Mongo Santamaria, 85, Influential Jazz Percussionist, Dies


Mongo Santamaria, a Cuban conga player and percussionist who arrived in New York at the beginning of the jazz-Latin fusion and was arguably the most popular Latin musician of the 1960's, died on Saturday. He was 85.

He had been placed on life support at a Miami hospital after a stroke last week, said Rosy Lopez, his niece and manager.

Most know Mr. Santamaria for two things: his version of Herbie Hancock's song "Watermelon Man," which became a top-10 hit in 1963, and his authorship of "Afro Blue," a song John Coltrane made famous. But those more familiar with Afro-Cuban music know that Mr. Santamaria was at the middle of the shift from the Afro-Cuban jazz of the 1950's to the salsa sound of the 1970's.

"Mongo's major contribution," said the percussionist Bobby Sanabria, "was that he applied the conversational aspect normally played on the bongo to the conga drums. But more importantly, Mongo always represented the close ties that Cuban music has to West Africa."

His given name was Ramon Santamaria. After establishing himself as a professional musician in his hometown of Havana, performing at the famous Tropicana Club with Conjunto Matamoros and Conjunto Azul, he toured Mexico with a dance team. In 1950 he arrived in New York and began working with Gilberto Valdés, playing charanga music, with its recognizable, courtly flutes-and-violin mixture in the frontline. Soon after, he worked with the popular bandleader Peréz Prado, and then for six years with Tito Puente, trading fireballs of percussion with the timbales-playing bandleader during the height of the mambo craze in New York City.

At the end of the 1950's Mr. Santamaria left Puente's band to join Cal Tjader, the San Francisco-based jazz vibraphonist, who was beginning to mix jazz and Latin music. With Tjader, Mr. Santamaria made the album "Mas Caliente," among others; it was a new, mellower Latin-jazz sound, popular among jazz audiences and another affirmation of the wide applicability of Cuban music.

While with Tjader, Mr. Santamaria recorded his own albums on the side, first delving into his past, then into his future. "Yambu," in 1958, was an authentic record of Cuban religious percussion and chanting, closely linked to West African music; "Mongo," which included the tune "Afro Blue," showed a stronger willingness to work with straight-ahead jazz musicians in his own music. He went back to charanga for few years afterward while still in San Francisco, but in late 1962 he wandered back toward New York and the jazz side of the fence, convening a band led by a trumpet and two saxophones.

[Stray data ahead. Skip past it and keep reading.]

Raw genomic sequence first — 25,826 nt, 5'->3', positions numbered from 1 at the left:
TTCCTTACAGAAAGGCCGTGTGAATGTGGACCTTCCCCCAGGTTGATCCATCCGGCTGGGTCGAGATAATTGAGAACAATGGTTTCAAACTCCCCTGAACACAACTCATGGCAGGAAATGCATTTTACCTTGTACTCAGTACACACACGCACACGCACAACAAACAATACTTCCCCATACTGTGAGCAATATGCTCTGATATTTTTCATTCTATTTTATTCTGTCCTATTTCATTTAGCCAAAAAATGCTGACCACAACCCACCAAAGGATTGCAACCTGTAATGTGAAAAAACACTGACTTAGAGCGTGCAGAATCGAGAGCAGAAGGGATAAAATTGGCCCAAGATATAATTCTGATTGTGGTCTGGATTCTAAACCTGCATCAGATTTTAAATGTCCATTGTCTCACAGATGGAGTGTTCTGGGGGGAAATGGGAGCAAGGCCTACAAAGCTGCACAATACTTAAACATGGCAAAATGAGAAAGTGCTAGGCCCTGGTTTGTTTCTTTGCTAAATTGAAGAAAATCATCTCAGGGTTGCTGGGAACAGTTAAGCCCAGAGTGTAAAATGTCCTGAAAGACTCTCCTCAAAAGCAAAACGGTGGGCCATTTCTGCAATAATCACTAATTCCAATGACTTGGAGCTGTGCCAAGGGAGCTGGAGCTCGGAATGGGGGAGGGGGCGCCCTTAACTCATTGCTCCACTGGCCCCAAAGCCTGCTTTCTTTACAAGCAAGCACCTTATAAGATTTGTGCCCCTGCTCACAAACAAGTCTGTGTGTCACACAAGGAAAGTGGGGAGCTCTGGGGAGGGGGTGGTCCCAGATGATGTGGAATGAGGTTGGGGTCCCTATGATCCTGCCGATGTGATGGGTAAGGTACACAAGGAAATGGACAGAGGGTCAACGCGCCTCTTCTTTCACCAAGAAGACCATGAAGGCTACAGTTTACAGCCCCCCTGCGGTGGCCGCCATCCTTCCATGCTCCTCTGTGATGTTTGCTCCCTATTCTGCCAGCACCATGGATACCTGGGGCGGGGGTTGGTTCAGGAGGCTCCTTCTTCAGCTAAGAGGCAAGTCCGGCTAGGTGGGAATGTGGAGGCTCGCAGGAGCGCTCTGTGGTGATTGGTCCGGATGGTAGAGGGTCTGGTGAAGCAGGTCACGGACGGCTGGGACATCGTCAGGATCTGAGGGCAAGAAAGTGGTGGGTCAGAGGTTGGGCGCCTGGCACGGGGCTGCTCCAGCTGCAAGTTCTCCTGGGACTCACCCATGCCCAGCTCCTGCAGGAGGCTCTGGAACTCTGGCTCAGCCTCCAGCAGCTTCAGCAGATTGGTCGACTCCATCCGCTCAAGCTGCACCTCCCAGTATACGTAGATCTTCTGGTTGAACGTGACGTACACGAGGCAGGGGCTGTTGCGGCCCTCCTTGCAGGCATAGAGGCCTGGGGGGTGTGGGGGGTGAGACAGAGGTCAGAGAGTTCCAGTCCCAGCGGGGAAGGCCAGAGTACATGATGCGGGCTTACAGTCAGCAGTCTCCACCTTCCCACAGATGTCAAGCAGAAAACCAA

One night when Herbie Hancock substituted for his regular pianist at a Bronx nightclub, the group worked out a Latin groove underneath Mr. Hancock's new composition "Watermelon Man"; Mr. Santamaria quickly took it to the studio, and the song became the only time that Riverside, the distinguished jazz label, had a song on the top-10 pop charts.

That marked the beginning of the Latin-soul sound, popular through the 1960's. Mr. Santamaria signed with Columbia and made 10 records in a similar vein, latinizing jazz tunes or R & B vocal numbers; when he was signed to Atlantic in 1971, he was so inured to the process that he left the decisions about the songs entirely to his musical director, Marty Sheller.

Though he never had another commercial breakthrough on the level of "Watermelon Man," Mr. Santamaria maintained an identifiable sound, and using top-level musicians like Chick Corea, Ray Vega, Sonny Fortune, La Lupe, Hubert Laws and Mr. Sanabria, he recorded through the 90's for labels like Concord, Vaya, Roulette, Chesky and Milestone, playing in clubs and festivals around the world.

Mr. Santamaria retired from performing several years ago and had split his time between Miami and New York for the last 15 years. He is survived by six children: Nancy Anderson, Jose (Monguito) Santamaria, Rosa Santamaria and Felipe Santamaria, all of Miami; Felicia Santamaria of Los Angeles; and Ileana Santamaria of New York City; two sisters, Alicia Valdez of Miami and Rosa Mendiola of New York; eight grandchildren; and a great-grandchild.